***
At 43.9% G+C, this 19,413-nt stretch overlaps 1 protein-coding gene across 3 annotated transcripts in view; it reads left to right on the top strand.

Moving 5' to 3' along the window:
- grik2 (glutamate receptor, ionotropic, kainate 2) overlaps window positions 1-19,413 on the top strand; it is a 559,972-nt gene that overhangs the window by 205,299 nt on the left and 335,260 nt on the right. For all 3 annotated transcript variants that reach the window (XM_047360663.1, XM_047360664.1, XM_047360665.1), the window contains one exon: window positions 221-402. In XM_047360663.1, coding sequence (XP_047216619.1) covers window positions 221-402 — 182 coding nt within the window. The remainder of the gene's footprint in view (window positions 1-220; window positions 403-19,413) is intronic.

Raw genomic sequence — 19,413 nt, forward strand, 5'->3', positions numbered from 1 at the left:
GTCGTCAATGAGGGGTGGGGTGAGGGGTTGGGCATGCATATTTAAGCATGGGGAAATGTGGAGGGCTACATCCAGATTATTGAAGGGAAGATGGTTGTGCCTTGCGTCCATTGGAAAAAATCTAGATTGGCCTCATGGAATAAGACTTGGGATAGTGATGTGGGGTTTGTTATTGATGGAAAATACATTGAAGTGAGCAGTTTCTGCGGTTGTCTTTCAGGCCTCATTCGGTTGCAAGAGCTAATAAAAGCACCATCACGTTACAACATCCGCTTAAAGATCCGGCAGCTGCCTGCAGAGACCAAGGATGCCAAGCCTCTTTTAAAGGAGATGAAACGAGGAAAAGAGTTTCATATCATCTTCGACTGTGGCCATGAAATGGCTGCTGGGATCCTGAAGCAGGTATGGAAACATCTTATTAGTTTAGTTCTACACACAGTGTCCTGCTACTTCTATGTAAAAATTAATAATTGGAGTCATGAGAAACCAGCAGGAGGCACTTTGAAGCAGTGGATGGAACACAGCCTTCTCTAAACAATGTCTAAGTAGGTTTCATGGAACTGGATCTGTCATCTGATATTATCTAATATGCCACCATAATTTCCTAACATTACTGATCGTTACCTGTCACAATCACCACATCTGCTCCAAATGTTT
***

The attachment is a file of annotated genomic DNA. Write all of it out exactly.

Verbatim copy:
At 43.9% G+C, this 19,413-nt stretch overlaps 1 protein-coding gene across 3 annotated transcripts in view; it reads left to right on the top strand.

Moving 5' to 3' along the window:
- grik2 (glutamate receptor, ionotropic, kainate 2) overlaps window positions 1-19,413 on the top strand; it is a 559,972-nt gene that overhangs the window by 205,299 nt on the left and 335,260 nt on the right. For all 3 annotated transcript variants that reach the window (XM_047360663.1, XM_047360664.1, XM_047360665.1), the window contains one exon: window positions 221-402. In XM_047360663.1, coding sequence (XP_047216619.1) covers window positions 221-402 — 182 coding nt within the window. The remainder of the gene's footprint in view (window positions 1-220; window positions 403-19,413) is intronic.

Raw genomic sequence — 19,413 nt, forward strand, 5'->3', positions numbered from 1 at the left:
GTCGTCAATGAGGGGTGGGGTGAGGGGTTGGGCATGCATATTTAAGCATGGGGAAATGTGGAGGGCTACATCCAGATTATTGAAGGGAAGATGGTTGTGCCTTGCGTCCATTGGAAAAAATCTAGATTGGCCTCATGGAATAAGACTTGGGATAGTGATGTGGGGTTTGTTATTGATGGAAAATACATTGAAGTGAGCAGTTTCTGCGGTTGTCTTTCAGGCCTCATTCGGTTGCAAGAGCTAATAAAAGCACCATCACGTTACAACATCCGCTTAAAGATCCGGCAGCTGCCTGCAGAGACCAAGGATGCCAAGCCTCTTTTAAAGGAGATGAAACGAGGAAAAGAGTTTCATATCATCTTCGACTGTGGCCATGAAATGGCTGCTGGGATCCTGAAGCAGGTATGGAAACATCTTATTAGTTTAGTTCTACACACAGTGTCCTGCTACTTCTATGTAAAAATTAATAATTGGAGTCATGAGAAACCAGCAGGAGGCACTTTGAAGCAGTGGATGGAACACAGCCTTCTCTAAACAATGTCTAAGTAGGTTTCATGGAACTGGATCTGTCATCTGATATTATCTAATATGCCACCATAATTTCCTAACATTACTGATCGTTACCTGTCACAATCACCACATCTGCTCCAAATGTTT